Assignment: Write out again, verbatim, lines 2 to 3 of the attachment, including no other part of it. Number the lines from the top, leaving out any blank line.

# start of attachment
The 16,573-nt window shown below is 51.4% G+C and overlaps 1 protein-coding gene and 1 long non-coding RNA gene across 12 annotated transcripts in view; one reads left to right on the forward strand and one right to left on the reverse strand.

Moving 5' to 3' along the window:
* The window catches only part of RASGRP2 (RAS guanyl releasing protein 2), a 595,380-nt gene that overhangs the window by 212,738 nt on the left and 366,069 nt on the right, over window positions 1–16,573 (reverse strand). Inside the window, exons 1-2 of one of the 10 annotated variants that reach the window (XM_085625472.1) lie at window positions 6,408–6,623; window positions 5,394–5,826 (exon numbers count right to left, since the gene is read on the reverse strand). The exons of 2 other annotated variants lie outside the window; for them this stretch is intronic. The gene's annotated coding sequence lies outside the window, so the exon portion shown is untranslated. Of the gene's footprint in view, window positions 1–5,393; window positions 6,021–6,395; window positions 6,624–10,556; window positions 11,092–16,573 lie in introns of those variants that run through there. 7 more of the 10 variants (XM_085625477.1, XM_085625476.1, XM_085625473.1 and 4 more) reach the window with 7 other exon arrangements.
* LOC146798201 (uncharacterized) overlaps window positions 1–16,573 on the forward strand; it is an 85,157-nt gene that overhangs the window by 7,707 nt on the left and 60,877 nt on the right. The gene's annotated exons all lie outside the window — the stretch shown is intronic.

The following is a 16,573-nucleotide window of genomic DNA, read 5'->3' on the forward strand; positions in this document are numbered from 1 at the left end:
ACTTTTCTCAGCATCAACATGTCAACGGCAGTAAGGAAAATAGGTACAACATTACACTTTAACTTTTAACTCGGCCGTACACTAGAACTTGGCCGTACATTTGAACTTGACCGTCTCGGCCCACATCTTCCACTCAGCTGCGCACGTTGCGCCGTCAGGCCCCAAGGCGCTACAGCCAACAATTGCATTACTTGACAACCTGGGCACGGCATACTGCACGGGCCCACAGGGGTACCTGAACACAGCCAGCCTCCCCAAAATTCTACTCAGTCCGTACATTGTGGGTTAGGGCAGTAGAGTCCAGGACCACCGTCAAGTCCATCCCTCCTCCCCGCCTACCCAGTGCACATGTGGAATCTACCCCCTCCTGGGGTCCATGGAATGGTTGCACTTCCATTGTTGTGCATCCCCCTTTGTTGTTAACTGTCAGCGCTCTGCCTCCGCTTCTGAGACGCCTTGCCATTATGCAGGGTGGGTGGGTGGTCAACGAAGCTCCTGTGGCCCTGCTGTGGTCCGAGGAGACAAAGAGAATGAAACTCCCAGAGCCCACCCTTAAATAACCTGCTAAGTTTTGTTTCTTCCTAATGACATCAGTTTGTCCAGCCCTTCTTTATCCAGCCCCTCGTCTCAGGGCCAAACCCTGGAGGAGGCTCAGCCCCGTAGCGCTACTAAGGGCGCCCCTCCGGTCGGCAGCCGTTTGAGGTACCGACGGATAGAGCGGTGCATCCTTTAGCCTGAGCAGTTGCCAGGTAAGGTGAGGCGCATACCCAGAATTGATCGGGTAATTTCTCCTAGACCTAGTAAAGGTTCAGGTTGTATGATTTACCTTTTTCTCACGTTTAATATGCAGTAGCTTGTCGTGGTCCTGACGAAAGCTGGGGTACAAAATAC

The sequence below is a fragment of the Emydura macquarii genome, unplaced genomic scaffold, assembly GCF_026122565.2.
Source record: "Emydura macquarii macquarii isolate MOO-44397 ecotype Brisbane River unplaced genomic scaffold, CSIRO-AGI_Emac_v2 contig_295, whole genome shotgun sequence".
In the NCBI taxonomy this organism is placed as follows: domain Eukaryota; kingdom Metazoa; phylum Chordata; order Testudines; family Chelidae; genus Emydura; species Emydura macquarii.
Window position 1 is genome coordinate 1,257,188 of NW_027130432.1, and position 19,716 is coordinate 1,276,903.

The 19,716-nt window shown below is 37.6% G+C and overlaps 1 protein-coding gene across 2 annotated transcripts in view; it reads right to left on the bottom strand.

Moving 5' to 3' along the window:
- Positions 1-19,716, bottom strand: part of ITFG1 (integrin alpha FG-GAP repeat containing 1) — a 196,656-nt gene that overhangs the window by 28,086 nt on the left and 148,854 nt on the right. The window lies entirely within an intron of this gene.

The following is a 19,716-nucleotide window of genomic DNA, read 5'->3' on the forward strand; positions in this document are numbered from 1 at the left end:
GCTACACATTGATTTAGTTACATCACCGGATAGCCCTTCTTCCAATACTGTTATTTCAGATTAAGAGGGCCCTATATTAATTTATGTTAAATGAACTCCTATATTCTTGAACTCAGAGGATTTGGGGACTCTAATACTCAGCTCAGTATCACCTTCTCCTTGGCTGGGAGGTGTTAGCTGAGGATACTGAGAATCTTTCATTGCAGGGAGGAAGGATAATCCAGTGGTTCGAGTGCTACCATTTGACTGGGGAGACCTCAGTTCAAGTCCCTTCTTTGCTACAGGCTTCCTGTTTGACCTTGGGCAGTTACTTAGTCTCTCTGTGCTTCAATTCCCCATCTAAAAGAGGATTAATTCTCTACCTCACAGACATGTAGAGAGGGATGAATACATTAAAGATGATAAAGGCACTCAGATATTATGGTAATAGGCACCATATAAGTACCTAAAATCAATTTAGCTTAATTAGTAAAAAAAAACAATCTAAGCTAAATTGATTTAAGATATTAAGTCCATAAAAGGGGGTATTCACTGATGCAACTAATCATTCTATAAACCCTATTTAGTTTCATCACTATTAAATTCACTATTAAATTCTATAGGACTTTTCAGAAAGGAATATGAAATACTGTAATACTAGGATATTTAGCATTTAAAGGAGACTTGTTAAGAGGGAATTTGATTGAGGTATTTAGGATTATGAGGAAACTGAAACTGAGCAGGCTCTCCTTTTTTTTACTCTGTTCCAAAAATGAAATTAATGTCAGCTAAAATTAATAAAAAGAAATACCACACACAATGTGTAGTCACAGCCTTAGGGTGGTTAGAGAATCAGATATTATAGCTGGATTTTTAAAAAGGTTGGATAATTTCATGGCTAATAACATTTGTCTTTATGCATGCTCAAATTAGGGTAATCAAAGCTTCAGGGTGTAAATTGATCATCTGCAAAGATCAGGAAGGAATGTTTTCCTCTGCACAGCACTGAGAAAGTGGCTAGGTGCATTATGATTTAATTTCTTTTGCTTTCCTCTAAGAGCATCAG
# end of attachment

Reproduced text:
Moving 5' to 3' along the window:
* The window catches only part of RASGRP2 (RAS guanyl releasing protein 2), a 595,380-nt gene that overhangs the window by 212,738 nt on the left and 366,069 nt on the right, over window positions 1–16,573 (reverse strand). Inside the window, exons 1-2 of one of the 10 annotated variants that reach the window (XM_085625472.1) lie at window positions 6,408–6,623; window positions 5,394–5,826 (exon numbers count right to left, since the gene is read on the reverse strand). The exons of 2 other annotated variants lie outside the window; for them this stretch is intronic. The gene's annotated coding sequence lies outside the window, so the exon portion shown is untranslated. Of the gene's footprint in view, window positions 1–5,393; window positions 6,021–6,395; window positions 6,624–10,556; window positions 11,092–16,573 lie in introns of those variants that run through there. 7 more of the 10 variants (XM_085625477.1, XM_085625476.1, XM_085625473.1 and 4 more) reach the window with 7 other exon arrangements.